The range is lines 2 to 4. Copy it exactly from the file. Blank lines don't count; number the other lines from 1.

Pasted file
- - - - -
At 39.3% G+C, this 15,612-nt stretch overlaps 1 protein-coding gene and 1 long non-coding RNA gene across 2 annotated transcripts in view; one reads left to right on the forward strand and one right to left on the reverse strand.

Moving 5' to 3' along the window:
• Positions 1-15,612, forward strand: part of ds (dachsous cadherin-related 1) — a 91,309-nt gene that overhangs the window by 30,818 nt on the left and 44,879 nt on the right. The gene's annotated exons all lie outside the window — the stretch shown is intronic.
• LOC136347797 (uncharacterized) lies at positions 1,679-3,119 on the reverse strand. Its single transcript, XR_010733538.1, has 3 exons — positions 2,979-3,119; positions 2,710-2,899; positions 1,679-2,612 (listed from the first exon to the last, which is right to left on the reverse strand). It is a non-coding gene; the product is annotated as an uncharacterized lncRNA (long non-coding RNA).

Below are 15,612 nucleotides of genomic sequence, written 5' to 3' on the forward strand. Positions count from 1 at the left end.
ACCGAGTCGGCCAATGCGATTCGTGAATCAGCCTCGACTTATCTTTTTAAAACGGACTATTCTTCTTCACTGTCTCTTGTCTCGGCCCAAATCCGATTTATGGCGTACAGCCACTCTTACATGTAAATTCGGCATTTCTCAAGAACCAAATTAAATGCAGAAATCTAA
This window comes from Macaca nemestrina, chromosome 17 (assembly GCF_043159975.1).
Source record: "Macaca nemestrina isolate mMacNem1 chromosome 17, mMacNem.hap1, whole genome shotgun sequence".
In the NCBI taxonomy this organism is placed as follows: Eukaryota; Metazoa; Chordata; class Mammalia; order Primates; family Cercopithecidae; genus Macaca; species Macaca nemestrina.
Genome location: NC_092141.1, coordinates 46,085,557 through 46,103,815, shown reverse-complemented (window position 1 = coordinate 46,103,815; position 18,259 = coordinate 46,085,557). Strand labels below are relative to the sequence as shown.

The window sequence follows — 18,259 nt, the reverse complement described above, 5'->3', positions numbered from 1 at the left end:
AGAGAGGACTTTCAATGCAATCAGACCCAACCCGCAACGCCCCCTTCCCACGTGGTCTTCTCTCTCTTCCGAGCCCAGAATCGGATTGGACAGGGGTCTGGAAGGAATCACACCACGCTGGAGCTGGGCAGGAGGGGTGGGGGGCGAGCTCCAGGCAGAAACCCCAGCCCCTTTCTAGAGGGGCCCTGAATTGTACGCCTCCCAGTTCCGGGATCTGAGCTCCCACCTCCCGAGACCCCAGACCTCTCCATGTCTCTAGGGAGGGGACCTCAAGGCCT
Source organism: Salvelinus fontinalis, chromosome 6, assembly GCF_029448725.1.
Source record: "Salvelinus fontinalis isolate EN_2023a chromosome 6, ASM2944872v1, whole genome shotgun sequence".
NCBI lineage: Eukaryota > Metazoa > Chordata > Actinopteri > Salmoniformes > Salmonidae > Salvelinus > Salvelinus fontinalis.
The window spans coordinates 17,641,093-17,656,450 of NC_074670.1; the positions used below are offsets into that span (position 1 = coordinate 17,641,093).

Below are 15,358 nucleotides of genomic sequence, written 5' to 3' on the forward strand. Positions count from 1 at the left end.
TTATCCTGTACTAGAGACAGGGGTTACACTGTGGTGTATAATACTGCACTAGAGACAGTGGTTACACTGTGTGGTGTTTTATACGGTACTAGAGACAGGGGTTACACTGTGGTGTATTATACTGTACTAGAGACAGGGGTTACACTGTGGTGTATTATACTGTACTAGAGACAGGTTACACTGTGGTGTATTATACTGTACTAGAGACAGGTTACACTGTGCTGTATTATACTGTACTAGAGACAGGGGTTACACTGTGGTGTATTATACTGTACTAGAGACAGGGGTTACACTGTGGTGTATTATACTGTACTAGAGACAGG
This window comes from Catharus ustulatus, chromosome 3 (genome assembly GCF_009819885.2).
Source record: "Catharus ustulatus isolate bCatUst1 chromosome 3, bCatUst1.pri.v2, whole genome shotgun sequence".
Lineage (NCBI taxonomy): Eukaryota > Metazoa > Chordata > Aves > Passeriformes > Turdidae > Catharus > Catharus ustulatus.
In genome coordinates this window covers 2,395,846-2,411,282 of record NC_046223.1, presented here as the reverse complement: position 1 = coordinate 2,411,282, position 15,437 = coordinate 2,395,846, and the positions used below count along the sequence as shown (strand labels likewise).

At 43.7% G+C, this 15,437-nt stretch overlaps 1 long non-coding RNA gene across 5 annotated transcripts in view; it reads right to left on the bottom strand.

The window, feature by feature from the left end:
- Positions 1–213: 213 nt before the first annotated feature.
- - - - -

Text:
Moving 5' to 3' along the window:
• Positions 1-15,612, forward strand: part of ds (dachsous cadherin-related 1) — a 91,309-nt gene that overhangs the window by 30,818 nt on the left and 44,879 nt on the right. The gene's annotated exons all lie outside the window — the stretch shown is intronic.
• LOC136347797 (uncharacterized) lies at positions 1,679-3,119 on the reverse strand. Its single transcript, XR_010733538.1, has 3 exons — positions 2,979-3,119; positions 2,710-2,899; positions 1,679-2,612 (listed from the first exon to the last, which is right to left on the reverse strand). It is a non-coding gene; the product is annotated as an uncharacterized lncRNA (long non-coding RNA).